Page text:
The tech world was abuzz with rumors on Monday that Apple would become a mobile operator, competing against its wireless network partners in the U.S. and Europe to sell mobile data and voice plans. But today Apple (AAPL) denied those rumors, refuting a report from Business Insider that it would launch what’s known as a mobile virtual network operator (MVNO), which is essentially a carrier that owns no wireless infrastructure.
“We have not discussed nor do we have any plans to launch an MVNO,” and Apple spokeswoman said in a statement to Reuters.
After the statement, operators like AT&T (ATT-INC), Verizon (VZA), and Vodafone (VOD) likely let out of collective sigh of relief. The last thing they want is Apple vying against them for their own customers, but it’s also the last thing Apple wants too. The tech firm would gain very little by becoming a mobile operator, and it would stand to lose much, much more.
The main reason Apple would even consider becoming an MVNO would be to capture the entire mobile value chain. Instead of passing customers along to an operator after they purchase their iPhones and 4G iPads, Apple would control the whole mobile experience by selling voice and data plans that could be billed directly to customers’ iTunes accounts. That might seem like an attractive proposition to a company like Apple, which likes to be in control of every detail, but it carries a lot of baggage.
First off, Apple would alienate its carrier partners, and it has no reason to do so. Apple currently has no distribution problem with its operators. In fact, mobile operators around the world are falling all over themselves to carry the iPhone, and in many cases they market Apple products just as much as Apple does. Operators accept Apple’s products almost unconditionally even though they contain software, like Facetime and Apple Pay, that cannibalize their own services. Apple has carriers’ right where it wants them. Why mess up a good thing?
Second, there’s this notion that if Apple were to become a mobile operator it could somehow offer a better, faster and cheaper mobile service than the incumbents, but there’s absolutely no evidence to suggest that would be the case. As an MVNO Apple would need to buy voice and data capacity from one of the big operators like Sprint (S) or T-Mobile (TMUS), so Apple’s network would only be as good as its partners’. When its partners suffer a network outage so does Apple; when its partners’ customers get bad signals and slow speeds so do Apple’s customers.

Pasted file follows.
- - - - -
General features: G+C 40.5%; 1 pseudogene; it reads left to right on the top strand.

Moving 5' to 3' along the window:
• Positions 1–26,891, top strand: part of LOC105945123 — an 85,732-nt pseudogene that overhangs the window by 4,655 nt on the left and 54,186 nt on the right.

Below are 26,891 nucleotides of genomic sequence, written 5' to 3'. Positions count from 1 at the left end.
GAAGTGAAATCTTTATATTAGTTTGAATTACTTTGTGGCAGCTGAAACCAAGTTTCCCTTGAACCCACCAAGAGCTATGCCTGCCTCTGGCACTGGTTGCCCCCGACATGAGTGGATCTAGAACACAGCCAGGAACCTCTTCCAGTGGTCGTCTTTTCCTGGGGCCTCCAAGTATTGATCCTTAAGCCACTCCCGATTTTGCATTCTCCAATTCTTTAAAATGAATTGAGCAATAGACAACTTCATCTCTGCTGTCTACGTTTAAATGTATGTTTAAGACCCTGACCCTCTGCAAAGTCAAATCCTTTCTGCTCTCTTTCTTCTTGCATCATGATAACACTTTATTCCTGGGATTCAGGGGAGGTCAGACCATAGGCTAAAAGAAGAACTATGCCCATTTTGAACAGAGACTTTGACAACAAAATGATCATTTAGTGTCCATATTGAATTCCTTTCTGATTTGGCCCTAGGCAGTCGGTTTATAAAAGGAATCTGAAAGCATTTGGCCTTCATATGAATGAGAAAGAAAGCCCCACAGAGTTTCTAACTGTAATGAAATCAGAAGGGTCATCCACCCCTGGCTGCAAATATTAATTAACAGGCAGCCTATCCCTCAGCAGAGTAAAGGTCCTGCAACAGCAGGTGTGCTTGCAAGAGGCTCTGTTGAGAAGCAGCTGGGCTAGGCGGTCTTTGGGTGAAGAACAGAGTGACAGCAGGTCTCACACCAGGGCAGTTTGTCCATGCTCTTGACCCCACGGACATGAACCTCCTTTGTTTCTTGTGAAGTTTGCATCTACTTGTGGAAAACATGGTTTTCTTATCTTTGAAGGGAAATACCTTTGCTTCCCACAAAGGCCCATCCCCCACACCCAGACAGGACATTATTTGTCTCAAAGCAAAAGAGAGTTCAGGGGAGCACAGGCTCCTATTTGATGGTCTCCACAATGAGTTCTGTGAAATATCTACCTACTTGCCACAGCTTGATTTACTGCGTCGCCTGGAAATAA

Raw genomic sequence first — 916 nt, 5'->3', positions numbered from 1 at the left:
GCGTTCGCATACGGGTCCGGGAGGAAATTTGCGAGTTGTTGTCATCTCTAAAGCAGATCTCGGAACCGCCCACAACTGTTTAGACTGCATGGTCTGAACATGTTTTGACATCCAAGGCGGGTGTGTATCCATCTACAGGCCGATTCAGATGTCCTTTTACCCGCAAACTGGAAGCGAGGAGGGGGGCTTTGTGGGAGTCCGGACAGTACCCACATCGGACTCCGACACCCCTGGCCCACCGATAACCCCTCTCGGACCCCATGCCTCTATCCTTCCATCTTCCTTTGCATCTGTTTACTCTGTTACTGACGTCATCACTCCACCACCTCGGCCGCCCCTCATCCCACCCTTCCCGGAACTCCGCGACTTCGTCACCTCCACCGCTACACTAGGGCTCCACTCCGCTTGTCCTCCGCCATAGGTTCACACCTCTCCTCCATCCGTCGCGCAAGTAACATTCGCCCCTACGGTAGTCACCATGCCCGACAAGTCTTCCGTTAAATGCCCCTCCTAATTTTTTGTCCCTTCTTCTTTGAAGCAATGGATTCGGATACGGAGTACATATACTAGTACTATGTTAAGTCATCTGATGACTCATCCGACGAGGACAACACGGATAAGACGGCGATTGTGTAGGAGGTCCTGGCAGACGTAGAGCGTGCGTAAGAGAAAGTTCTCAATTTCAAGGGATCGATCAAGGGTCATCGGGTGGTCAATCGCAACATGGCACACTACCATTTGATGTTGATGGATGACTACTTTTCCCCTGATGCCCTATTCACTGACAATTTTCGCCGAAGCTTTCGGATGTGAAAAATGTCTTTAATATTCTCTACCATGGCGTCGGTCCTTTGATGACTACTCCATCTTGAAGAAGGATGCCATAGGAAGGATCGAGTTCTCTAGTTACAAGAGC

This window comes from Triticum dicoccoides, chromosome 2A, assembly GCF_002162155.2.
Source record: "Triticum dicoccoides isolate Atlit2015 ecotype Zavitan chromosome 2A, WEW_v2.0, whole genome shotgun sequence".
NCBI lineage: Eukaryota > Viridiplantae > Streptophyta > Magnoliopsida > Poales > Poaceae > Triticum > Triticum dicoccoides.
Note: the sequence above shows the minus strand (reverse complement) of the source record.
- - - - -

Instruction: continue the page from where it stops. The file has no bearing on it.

Apple could feasibly offer a more inexpensive service than the carriers, but I doubt it could meet its customers’ expectations on price. When Google
launched it’s own MVNO Project Fi this summer, it unveiled an innovative mobile data pricing model that charges customers only for the data they used each month. The plans, however, still priced data at $10 a gigabyte, which led to a lot of grousing in the media and on Twitter.
Short of offering an unlimited data plan with no restrictions, Apple wouldn’t be able to satisfy every customer’s expectation on price, and simply couldn’t offer those kind of plans even if the company wanted to. The economics of being an MVNO wouldn’t support it, and presumably Apple would want to make money, not lose it, by becoming a carrier.
Lastly, if Apple were to become a operator it would inherit all of an operator’s problems. Apple is a company that’s accustomed to being loved by its customers. Carriers, on the other hand, are companies consumers love to hate. Apple has done an excellent job throughout its eight-year history in mobile of keeping the iPhone separate from the service providers that connect it—if your data speeds are slow that’s your carrier’s fault, not Apple’s.
If Apple sells you your service along with your phone, then there’s no one else left to blame if you can’t find coverage, max out your data plan, or incur some massive roaming fee. If Apple wants to earn the resentment of its customers, then I can think of few better ways to do so than becoming their service provider.